Dr. Rod Wasylishen’s Journey from “Handy Andy” Chemist to World Class Spectrometrist
George Bernard Shaw once said: “A life spent making mistakes is not only more honourable, but more useful than a life spent doing nothing.” If that’s true, then Dr. Rod Wasylishen [MSc/70, PhD/72] was the most upstanding teenager growing up in 1960’s Vermilion, Alberta.
Young Wasylishen was fascinated with chemistry, thanks to the vivid lab demonstrations by his Grade 10 science teacher. It wasn’t long before Wasylishen set up a lab in his parents’ basement, and a scientist was born.
“Thanks to the local pharmacists in my home town, I soon was able to obtain basic supplies to perform numerous experiments in a book entitled, “Handy Andy Chemistry – Work and Play in the World of Chemistry” which I purchased from a Handicraft store in Saskatoon. [It] had 106 experiments which were touted as being safe. For example, ‘Preparing Oxygen’, ‘Preparing Hydrogen’, ‘Preparing Ammonia’, ‘Producing Hydrogen Sulfide’ (rotten egg odor), ‘Fireworks from the Spice Cabinet’, etc. Needless to say, I had a great time doing these experiments.
“One day I had a major explosion doing this experiment which scared the daylights out of me and my dad yelled, “what the _ _ _ _ are you doing?”. Fortunately, I somehow survived “Handy Andy Chemistry” without losing more than a few eyebrow hairs, minor burns and making a few holes in my clothes from acid spills, etc. I still have the book!”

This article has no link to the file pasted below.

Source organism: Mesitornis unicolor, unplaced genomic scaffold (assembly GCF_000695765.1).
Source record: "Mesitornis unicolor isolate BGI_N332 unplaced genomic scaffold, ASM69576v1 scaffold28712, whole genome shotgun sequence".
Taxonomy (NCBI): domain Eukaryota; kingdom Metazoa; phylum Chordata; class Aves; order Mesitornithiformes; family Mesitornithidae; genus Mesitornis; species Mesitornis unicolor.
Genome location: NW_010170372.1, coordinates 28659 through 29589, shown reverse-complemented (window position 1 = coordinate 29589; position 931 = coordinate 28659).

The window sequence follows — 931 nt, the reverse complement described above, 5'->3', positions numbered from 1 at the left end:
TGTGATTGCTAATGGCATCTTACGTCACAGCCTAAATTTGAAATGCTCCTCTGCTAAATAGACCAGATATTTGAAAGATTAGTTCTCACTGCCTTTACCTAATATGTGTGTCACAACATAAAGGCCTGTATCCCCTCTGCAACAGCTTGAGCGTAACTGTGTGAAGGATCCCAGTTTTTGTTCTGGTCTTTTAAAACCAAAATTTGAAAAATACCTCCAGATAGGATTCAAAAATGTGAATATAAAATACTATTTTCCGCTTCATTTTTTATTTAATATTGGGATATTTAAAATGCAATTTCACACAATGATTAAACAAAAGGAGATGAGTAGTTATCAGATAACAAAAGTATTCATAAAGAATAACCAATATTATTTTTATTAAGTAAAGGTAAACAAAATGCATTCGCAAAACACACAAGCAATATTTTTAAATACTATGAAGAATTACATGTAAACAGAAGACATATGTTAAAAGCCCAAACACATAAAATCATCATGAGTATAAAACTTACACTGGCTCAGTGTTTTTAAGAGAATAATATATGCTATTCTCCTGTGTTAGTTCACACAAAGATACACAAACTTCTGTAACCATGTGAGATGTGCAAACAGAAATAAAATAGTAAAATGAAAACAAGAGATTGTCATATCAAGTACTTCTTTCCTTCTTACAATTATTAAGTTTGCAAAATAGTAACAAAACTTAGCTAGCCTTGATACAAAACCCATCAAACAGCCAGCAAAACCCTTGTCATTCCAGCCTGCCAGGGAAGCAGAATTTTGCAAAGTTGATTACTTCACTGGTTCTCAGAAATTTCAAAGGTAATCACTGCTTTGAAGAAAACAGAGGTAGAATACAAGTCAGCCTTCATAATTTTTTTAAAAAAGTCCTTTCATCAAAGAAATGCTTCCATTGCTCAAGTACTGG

After high school, Wasylishen attended the Southern Alberta Institute of Technology in Calgary, completing their Chemical Research Laboratory Technology program. He found work at Atomic Energy of Canada in Pinawa, Manitoba. Deciding that he wanted to expand his education, Wasylishen left to pursue his undergrad degree at the University of Waterloo, graduating in 1968. It was there that he encountered two entities that would change his life forever: his future wife, Valerie and Nuclear Magnetic Resonance Spectroscopy (NMR).
In his third year at Waterloo, he encountered a young professor, Terry Gough, who was in charge of his Physical Chemistry lab. Gough offered Wasylishen a summer job in his lab, and it was then that he learned how to use the NMR spectrometer and to interpret the data.
By the late 1960’s, NMR was emerging as a powerful tool for probing the molecular structures of organic compounds. Wasylishen had read articles in the Canadian Journal of Chemistry by the UofM’s Professor Ted Schaefer. Impressed with Schaefer’s research, Wasylishen applied for and was granted a position in his lab.
“I arrived in Ted’s office in mid-May 1968 when he was about to leave for Argonne National Labs, just outside of Chicago, for the summer. He handed me a box containing 20 to 30 substituted benzenes and asked me to analyze their proton NMR spectra in both benzene and cyclohexane as solvents. It was a pretty frustrating summer, many of the compounds were essentially insoluble in cyclohexane; others had very complex spectra that I could not analyze, etc. At the end of the summer Ted returned and eventually I had enough nerve to ask him if I could order a series of substituted benzenes where I could systematically vary one substituent. He said, “Of course. Here is the Aldrich Chemical catalog; order what you want.” Once the samples arrived I finally was able to make progress and never looked back.
“I think it was towards the end of my third year at Manitoba that Professor Schaefer and I stopped at the Montcalm Pub for a beer or two and I was relaxed enough to ask him why he gave me that box of random samples the first day I arrived in his lab. He replied, ‘I wanted to know if you would sink or swim!’ I will never know if he was serious or just having me on.”